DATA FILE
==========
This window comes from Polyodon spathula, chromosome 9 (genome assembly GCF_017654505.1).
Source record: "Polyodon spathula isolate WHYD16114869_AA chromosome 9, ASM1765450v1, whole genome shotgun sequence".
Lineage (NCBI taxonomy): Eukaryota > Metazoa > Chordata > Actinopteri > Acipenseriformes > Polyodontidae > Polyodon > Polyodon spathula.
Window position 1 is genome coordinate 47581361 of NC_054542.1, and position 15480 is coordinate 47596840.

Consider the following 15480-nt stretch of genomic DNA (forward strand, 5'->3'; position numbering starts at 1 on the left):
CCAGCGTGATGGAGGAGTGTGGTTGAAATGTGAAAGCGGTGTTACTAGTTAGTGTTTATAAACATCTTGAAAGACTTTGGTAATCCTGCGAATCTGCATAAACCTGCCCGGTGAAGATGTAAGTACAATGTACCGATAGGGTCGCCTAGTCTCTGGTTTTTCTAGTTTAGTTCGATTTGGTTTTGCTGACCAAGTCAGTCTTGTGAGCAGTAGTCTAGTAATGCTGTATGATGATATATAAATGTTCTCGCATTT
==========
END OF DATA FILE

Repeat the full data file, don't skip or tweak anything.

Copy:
This window comes from Polyodon spathula, chromosome 9 (genome assembly GCF_017654505.1).
Source record: "Polyodon spathula isolate WHYD16114869_AA chromosome 9, ASM1765450v1, whole genome shotgun sequence".
Lineage (NCBI taxonomy): Eukaryota > Metazoa > Chordata > Actinopteri > Acipenseriformes > Polyodontidae > Polyodon > Polyodon spathula.
Window position 1 is genome coordinate 47581361 of NC_054542.1, and position 15480 is coordinate 47596840.

Consider the following 15480-nt stretch of genomic DNA (forward strand, 5'->3'; position numbering starts at 1 on the left):
CCAGCGTGATGGAGGAGTGTGGTTGAAATGTGAAAGCGGTGTTACTAGTTAGTGTTTATAAACATCTTGAAAGACTTTGGTAATCCTGCGAATCTGCATAAACCTGCCCGGTGAAGATGTAAGTACAATGTACCGATAGGGTCGCCTAGTCTCTGGTTTTTCTAGTTTAGTTCGATTTGGTTTTGCTGACCAAGTCAGTCTTGTGAGCAGTAGTCTAGTAATGCTGTATGATGATATATAAATGTTCTCGCATTT